I don't understand the concept, why you would need an oxygen barrier for hydronic heating if you don't need it for normal hot water in the house use.

I would think that a good installation and pressure testing before pouring should eliminate that unless there's some jacka$$ who can't protect the tubing while making the pour. I plan to use plywood sheets for walkboards while pouring and leveling the concrete.
I did a hydronic heated floor 10 years ago with that good poly bute pipe, so far no leaks (but then no pressure either). The concrete guys work like they get paid by the job and not the hour, good luck moving the plywood, and they use hoes to move the concrete... I had my tubing pressurized so if they did cut it, I could box out that area for repair later. I layed out the piping on 1' centers tywraped to 6"x 6" remesh, area was determined by how long the piping was in the coil, in my case it was 500', I know you can get pex in a lot longer coils. Mine is solar heated.


11-26-2006, 12:43 PM
Rancher.. I would hope that people working concrete would use a bull float rather than a hoe to move the concrete when working with the radiant heat tubing. I'll be right in the middle of it all when my floor is poured and you bet I'll be ready to kick some butt if I see anyone doing anything that might damage the tubing...the REAL heart of the system.

As for an oxygen barrier... I clipped this info from a site I found doing a search. It should answer your question.

Oxygen Barrier vs. Non Barrier vs. PEX-AL-PEX

Non Barrier tubing (Wirsbo Aquapex, Zurn PEX) is mainly used for PEX plumbing applications or radiant heat systems that do not contain any ferrous components.

Oxygen Barrier tubing (ThermaPEX,Wirsbo HePEX) is the most common tubing for radiant heat applications. Oxygen barrier and PEX-AL-PEX tubing both contain the oxygen barrier necessary to prevent oxygen diffusion. Oxygen diffusion refers to the ability of oxygen to pass through certain materials such as PEX. The problem with oxygen diffusion is that it can cause corrosion of metal(iron, cast iron) components in a Radiant Heat or hydronic heating system.

Finally, PEX-AL-PEX Tubing (Mr. PEX-AL-PEX, Wirsbo Multicor) is most commonly used for outdoor applications such as snow melting or running a supply line from an outdoor furnace.

11-26-2006, 04:39 PM

Now it comes back to me, they were using the hoes to pull the 6 x 6 remesh up into the center of the 6" slab... I would have perfered in hind sight just to have left it where it was, it was an anchor for the pipe, not for reinforsement. Still not sure what is the real problem on the oxygen barrier, so if I use copper piping and bronze pumps and a PE tank with PEX, I wouldn't need the pex-al-pex?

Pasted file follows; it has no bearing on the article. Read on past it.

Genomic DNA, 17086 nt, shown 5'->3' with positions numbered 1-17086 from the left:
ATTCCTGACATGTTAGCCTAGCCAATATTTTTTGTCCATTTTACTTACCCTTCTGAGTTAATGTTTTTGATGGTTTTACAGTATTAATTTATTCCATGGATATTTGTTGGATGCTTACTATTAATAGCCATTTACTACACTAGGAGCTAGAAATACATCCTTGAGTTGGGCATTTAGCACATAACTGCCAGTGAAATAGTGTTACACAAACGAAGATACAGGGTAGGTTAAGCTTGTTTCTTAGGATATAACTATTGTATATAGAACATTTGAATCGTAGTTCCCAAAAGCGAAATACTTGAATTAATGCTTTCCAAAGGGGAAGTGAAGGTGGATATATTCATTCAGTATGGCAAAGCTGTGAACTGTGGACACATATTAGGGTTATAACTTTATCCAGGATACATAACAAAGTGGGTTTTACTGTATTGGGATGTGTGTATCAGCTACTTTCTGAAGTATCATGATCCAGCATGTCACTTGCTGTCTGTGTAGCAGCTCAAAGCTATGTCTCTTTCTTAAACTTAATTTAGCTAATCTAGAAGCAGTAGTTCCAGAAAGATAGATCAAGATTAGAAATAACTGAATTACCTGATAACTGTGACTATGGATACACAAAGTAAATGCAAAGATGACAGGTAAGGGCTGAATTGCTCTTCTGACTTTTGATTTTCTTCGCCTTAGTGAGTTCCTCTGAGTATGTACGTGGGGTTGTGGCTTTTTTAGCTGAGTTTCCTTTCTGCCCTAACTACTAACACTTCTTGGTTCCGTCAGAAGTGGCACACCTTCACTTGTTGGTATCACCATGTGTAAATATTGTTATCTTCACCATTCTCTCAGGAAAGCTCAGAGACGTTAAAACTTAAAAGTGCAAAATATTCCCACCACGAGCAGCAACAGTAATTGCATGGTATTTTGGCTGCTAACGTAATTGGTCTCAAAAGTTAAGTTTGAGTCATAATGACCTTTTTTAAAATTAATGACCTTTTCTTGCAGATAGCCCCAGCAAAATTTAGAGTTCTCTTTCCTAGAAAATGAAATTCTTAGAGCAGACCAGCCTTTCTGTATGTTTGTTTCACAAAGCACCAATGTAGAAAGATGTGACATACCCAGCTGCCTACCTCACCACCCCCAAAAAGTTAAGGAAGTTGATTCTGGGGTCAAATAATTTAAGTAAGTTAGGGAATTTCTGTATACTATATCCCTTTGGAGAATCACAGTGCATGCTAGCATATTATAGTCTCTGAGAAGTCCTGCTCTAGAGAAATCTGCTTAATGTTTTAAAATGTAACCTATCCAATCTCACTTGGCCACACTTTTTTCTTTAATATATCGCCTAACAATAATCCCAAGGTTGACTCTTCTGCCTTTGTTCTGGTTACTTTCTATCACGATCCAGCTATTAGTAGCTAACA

Next thought, same thread... hydronic heating of the slab... has any one used styrofoam under the slab? My Concrete contractor was very hesitant to try that due to the drying of the slab. Thoughts?


11-26-2006, 05:20 PM
I'm not totally familiar with all types of pex but I do know that Pex-A and Pex-B have the oxygen barrier. These are also recommended for drinking water and heating.

As for your question about styrofoam... after my research I doubt I'd want a floor of my home without the insulation under the slab. It is HIGHLY recommended for energy efficiency. There is at least one company producing styrofoam forms for the footings and sheeting for under the slab. I have a very good source and was able to purchase 2" styrofoam in 4'x8' sheets for $12.08 each (wholesale distributor cost, factory direct)... I bought 104 of them. The price at the big home improvement stores was like $28 each... so it was a good deal.

I will be using 1/2" re-bar spaced 12" in a 4"-5" slab. I had some of the sheets of styrofoam ripped into widths to form the footings. This has been the most difficult part. I had to glue these together with liquid nails and have to have very close tolerance to have a good bed to place the styrofoam for the footings so it will stay in place while pouring the rest of the slab. I'm probably going to reinforce the styrofoam with 2x4's then fill in or pile dirt against it as needed to help hold in place while pouring the footings. The outside wall of the form is 4" higher than the inside wall to act as a grade guide as well as to do the insulation. I've got my plumbing in the ground and most of the work done ready to install the styrofoam. I'm holding up until I get a post hole auger to dig holes for piers where I filled in around part of the footing. Also, I still have not purchased the pex I'll be using. This will be my home and I'm building all by myself with very little help so I anticipate that it may take me 5 years... more or less building as the money comes in since it's really a project and I'm wanting to be free of the costs and pains of financing.

master plumber mark
11-27-2006, 04:49 AM
Here is a very informative site for you

about the wirsbo porduct, though I cant understand

why you would want to go through all this trouble in